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25th Street Theatre

Theatre in Saskatoon founded in 1972 by students of the University of Saskatchewan drama department. They were led by Andras Tahn who became the first artistic director when the company was incorporated in 1974 under the name Twenty-fifth Street House Theatre.

The company received a federal Local Initiatives Project (LIP) grant in December, 1972 and added to their group dancers, actors and literary talent. They rented an ex-grocery store on Witney Avenue which they dubbed Witney Place. In May, 1973, they staged a production of Covent Garden by Tahn at the largest house in town, the Centennial Auditorium. In the mid-70's a network had been formed with Theatre Network and with Paul Thompson at Theatre Passe Muraille. 25th's first collective creation with Thompson was If You're So Good, Why Are You In Saskatoon? The company subsequently produced collective creations such Prairie Psalms, Dontcha Know the North Wind and You in My Hair, and Generation and 1/2. The archetype of this company's work remains Paper Wheat, a musical piece about the Wheat Board which toured the country.

The mandate focused solely on works by Canadians. In 1999 the company created an annual festival of women's theatre called Her-icane.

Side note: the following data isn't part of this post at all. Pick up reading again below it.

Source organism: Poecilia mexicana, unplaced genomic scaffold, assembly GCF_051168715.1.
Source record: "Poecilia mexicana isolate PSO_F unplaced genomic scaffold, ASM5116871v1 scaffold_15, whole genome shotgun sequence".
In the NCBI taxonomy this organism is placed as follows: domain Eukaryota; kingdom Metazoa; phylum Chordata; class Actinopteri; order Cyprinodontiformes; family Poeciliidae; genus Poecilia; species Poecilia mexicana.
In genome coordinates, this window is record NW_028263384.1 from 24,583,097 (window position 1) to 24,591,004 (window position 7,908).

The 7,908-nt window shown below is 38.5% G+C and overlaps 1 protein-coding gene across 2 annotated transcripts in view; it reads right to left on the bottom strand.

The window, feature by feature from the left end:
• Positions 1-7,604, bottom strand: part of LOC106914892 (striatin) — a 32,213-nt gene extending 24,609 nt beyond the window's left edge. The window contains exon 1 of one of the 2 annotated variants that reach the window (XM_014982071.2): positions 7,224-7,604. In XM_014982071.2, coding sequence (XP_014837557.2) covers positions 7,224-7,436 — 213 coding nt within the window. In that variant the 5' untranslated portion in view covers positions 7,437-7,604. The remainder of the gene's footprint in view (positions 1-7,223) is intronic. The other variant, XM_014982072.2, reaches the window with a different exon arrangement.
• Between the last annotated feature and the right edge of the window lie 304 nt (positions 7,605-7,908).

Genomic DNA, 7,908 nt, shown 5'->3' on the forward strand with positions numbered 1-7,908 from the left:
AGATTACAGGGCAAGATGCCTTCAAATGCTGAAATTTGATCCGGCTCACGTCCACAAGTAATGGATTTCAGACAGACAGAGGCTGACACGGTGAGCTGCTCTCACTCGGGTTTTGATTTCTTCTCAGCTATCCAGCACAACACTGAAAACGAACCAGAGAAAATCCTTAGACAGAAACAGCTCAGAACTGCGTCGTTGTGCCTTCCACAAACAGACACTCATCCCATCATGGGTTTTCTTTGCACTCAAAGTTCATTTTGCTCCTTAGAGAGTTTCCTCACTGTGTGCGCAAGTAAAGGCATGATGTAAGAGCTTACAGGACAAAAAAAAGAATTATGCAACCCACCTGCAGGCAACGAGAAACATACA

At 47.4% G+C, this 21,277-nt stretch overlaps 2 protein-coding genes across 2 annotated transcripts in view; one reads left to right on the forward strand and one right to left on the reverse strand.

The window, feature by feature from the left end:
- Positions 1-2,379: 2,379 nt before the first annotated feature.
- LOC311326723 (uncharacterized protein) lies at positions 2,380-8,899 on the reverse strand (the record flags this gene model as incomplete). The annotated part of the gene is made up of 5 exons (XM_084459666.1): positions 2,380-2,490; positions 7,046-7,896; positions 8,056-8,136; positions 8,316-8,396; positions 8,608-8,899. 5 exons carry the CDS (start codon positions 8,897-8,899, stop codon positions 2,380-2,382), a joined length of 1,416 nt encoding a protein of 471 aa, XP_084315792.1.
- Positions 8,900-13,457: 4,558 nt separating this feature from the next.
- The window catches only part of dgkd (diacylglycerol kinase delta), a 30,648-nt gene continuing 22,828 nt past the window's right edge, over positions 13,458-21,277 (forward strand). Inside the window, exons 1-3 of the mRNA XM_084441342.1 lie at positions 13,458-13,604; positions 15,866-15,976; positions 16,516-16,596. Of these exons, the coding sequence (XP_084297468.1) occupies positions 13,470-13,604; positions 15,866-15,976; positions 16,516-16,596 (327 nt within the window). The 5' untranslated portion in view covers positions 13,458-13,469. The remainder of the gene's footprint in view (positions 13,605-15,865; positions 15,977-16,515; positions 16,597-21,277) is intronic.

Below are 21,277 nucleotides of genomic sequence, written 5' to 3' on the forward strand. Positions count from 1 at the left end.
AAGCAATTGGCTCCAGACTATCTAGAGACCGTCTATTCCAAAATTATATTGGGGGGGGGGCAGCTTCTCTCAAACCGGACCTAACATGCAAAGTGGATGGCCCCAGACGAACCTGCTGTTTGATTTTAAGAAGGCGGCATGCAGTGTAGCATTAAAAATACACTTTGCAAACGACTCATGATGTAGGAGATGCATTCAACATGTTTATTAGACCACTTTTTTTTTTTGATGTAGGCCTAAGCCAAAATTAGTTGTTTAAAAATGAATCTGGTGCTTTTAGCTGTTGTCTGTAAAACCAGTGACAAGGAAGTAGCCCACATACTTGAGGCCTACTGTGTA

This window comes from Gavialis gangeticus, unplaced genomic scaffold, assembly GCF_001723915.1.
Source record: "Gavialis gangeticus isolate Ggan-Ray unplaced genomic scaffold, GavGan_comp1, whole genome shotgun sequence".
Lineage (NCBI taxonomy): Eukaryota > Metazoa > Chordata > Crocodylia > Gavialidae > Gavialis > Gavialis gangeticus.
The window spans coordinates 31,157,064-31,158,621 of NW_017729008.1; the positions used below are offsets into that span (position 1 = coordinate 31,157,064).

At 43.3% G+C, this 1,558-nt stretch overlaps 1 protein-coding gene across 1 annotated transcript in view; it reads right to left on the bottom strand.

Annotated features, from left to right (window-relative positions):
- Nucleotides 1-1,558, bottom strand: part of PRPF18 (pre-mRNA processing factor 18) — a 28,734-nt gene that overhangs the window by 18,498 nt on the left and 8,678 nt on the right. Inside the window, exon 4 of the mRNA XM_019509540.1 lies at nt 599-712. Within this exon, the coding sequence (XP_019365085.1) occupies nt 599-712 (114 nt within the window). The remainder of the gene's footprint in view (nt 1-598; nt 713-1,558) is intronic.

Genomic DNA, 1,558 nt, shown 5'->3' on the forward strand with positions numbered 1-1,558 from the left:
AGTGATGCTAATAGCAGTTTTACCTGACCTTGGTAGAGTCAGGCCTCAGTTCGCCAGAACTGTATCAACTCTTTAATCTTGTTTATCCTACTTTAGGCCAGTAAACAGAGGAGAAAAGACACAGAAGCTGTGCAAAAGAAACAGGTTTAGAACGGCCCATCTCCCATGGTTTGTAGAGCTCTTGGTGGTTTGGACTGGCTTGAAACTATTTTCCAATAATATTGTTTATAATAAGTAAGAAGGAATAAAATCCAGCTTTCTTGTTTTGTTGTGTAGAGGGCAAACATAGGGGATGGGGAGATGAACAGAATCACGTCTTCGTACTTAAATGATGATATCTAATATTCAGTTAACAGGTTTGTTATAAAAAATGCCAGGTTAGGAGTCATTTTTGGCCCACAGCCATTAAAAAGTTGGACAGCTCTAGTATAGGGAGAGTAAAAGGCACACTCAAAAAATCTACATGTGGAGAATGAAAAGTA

The company has also premiered works by notable Canadian playwrights including Brad Fraser, Linda Griffiths, Greg Nelson, Connie Gault, Raymond Storey, Patricia Joudry, Kit Brennan and Ken Mitchell.

Actors who have appeared there include Lubomir Mykytiuk, David Francis and Graham Greene.

Other artistic directors include Glen Cairns, Tom Bentley-Fisher, Gordon McCall, Griffiths and Layne Coleman.

Due to a large accrued debt, the 25th Street Theatre stopped producing a regular theatre season in 2000, but as a Theatre Centre still produces a Fringe Festival in the summer, the Her-icane Festival, and facilitates opportunities for theatre artists.

Website: www.25thstreettheatre.org

Further reading: Dwayne Brenna. Our Kind of Work: The Glory Days and Difficult Times of 25th Street Theatre. Saskatoon, SK: Thistledown Press, 2011.

Last updated 2014-01-16